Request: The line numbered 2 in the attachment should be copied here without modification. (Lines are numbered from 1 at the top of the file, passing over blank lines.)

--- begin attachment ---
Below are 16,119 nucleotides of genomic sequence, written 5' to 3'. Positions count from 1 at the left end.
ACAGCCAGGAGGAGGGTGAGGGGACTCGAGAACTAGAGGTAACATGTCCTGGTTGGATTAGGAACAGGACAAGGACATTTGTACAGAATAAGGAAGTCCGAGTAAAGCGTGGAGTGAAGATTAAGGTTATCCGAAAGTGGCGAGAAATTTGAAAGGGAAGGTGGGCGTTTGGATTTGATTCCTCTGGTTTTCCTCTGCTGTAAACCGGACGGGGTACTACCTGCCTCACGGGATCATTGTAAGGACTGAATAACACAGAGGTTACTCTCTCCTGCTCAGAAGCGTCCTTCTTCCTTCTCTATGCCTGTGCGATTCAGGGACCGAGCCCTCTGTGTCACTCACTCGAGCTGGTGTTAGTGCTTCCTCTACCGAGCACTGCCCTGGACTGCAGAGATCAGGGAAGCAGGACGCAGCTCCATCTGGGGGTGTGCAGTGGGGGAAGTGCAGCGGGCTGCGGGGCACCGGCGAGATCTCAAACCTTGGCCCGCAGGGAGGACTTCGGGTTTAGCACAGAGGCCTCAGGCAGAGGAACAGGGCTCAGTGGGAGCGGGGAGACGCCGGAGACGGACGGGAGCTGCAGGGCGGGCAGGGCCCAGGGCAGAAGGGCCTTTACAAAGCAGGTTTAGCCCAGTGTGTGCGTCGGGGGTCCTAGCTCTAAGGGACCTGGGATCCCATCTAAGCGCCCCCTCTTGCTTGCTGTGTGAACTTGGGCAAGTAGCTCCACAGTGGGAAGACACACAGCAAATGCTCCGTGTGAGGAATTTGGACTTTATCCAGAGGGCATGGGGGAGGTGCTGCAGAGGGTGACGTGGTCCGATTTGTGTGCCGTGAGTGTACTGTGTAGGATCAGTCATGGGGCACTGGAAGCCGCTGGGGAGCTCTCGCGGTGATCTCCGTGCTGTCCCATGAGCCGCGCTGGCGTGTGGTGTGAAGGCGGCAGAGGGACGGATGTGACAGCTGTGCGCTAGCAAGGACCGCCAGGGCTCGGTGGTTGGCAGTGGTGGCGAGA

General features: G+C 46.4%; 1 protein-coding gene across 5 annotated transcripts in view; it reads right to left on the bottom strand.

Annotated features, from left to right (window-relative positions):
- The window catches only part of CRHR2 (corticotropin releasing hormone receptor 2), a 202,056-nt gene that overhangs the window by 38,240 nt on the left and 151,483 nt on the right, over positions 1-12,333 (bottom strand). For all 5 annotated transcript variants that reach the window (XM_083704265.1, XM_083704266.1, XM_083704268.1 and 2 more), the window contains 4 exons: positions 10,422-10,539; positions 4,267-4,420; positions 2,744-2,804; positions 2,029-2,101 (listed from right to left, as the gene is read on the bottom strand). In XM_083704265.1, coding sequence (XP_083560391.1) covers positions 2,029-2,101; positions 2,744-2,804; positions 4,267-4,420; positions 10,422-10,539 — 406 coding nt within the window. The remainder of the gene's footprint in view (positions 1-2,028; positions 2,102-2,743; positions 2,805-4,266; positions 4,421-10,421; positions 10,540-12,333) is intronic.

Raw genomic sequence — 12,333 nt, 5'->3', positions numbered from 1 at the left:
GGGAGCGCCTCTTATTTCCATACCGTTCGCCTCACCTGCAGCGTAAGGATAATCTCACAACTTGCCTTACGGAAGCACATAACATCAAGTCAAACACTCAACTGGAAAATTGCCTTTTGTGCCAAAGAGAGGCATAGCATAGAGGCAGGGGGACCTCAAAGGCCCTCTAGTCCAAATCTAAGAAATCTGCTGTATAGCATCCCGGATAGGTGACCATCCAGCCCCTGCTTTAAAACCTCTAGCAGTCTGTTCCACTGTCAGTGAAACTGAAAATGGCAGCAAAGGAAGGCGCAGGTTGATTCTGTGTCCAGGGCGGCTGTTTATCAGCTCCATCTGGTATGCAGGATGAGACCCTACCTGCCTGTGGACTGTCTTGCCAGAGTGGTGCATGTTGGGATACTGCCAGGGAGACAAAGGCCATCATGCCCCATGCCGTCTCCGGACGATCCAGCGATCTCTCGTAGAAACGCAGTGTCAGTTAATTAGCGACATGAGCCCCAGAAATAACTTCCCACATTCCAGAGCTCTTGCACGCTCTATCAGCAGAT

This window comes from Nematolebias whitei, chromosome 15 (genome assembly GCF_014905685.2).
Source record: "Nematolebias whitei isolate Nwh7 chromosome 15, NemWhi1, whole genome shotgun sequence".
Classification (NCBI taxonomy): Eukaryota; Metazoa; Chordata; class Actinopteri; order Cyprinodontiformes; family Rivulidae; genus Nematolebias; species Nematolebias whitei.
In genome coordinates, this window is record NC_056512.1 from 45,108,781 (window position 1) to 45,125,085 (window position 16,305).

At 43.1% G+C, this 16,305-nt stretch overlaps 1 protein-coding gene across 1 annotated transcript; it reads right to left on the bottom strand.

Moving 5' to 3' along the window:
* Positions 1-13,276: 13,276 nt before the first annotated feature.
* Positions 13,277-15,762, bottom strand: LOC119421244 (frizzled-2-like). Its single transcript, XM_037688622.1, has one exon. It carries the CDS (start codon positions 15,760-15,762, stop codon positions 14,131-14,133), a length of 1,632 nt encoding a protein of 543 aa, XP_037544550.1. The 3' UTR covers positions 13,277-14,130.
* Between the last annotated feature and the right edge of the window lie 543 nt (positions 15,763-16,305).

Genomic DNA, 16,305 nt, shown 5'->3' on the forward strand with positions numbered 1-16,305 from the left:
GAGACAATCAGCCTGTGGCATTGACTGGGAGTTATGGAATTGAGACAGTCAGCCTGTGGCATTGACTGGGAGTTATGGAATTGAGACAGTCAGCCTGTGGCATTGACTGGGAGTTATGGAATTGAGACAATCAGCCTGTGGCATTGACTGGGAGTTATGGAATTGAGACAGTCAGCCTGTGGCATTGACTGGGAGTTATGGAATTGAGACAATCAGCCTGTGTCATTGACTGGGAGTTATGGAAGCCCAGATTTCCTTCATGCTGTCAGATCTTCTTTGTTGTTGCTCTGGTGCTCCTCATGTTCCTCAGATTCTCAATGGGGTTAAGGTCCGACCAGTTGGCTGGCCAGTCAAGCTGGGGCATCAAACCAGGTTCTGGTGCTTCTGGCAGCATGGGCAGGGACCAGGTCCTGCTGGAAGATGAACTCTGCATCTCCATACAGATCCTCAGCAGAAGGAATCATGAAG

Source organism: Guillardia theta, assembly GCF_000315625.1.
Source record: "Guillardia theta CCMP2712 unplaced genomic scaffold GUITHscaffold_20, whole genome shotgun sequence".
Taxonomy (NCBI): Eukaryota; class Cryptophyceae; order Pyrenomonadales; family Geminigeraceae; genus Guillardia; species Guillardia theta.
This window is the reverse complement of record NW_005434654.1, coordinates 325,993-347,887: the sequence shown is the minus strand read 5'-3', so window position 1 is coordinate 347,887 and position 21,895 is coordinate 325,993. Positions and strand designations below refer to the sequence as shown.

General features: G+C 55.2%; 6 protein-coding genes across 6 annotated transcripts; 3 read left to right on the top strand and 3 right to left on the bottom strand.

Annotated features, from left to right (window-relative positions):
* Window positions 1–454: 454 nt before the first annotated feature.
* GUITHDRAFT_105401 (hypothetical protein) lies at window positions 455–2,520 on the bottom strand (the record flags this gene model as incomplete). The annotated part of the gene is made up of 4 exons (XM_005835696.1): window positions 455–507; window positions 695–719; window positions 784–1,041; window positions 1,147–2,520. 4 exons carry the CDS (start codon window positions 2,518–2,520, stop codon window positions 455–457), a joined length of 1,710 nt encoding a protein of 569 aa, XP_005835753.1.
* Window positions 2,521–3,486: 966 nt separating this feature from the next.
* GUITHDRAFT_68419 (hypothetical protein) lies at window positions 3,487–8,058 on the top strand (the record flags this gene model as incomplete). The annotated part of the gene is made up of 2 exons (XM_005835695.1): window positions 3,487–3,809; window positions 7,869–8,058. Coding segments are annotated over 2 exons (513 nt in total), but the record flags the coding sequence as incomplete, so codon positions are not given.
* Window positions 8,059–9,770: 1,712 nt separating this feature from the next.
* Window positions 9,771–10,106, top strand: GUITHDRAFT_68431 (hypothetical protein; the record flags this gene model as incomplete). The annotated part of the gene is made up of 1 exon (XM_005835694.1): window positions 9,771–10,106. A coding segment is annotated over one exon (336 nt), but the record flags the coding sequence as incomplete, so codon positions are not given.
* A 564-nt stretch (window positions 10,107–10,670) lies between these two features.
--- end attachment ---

ACAGCCAGGAGGAGGGTGAGGGGACTCGAGAACTAGAGGTAACATGTCCTGGTTGGATTAGGAACAGGACAAGGACATTTGTACAGAATAAGGAAGTCCGAGTAAAGCGTGGAGTGAAGATTAAGGTTATCCGAAAGTGGCGAGAAATTTGAAAGGGAAGGTGGGCGTTTGGATTTGATTCCTCTGGTTTTCCTCTGCTGTAAACCGGACGGGGTACTACCTGCCTCACGGGATCATTGTAAGGACTGAATAACACAGAGGTTACTCTCTCCTGCTCAGAAGCGTCCTTCTTCCTTCTCTATGCCTGTGCGATTCAGGGACCGAGCCCTCTGTGTCACTCACTCGAGCTGGTGTTAGTGCTTCCTCTACCGAGCACTGCCCTGGACTGCAGAGATCAGGGAAGCAGGACGCAGCTCCATCTGGGGGTGTGCAGTGGGGGAAGTGCAGCGGGCTGCGGGGCACCGGCGAGATCTCAAACCTTGGCCCGCAGGGAGGACTTCGGGTTTAGCACAGAGGCCTCAGGCAGAGGAACAGGGCTCAGTGGGAGCGGGGAGACGCCGGAGACGGACGGGAGCTGCAGGGCGGGCAGGGCCCAGGGCAGAAGGGCCTTTACAAAGCAGGTTTAGCCCAGTGTGTGCGTCGGGGGTCCTAGCTCTAAGGGACCTGGGATCCCATCTAAGCGCCCCCTCTTGCTTGCTGTGTGAACTTGGGCAAGTAGCTCCACAGTGGGAAGACACACAGCAAATGCTCCGTGTGAGGAATTTGGACTTTATCCAGAGGGCATGGGGGAGGTGCTGCAGAGGGTGACGTGGTCCGATTTGTGTGCCGTGAGTGTACTGTGTAGGATCAGTCATGGGGCACTGGAAGCCGCTGGGGAGCTCTCGCGGTGATCTCCGTGCTGTCCCATGAGCCGCGCTGGCGTGTGGTGTGAAGGCGGCAGAGGGACGGATGTGACAGCTGTGCGCTAGCAAGGACCGCCAGGGCTCGGTGGTTGGCAGTGGTGGCGAGA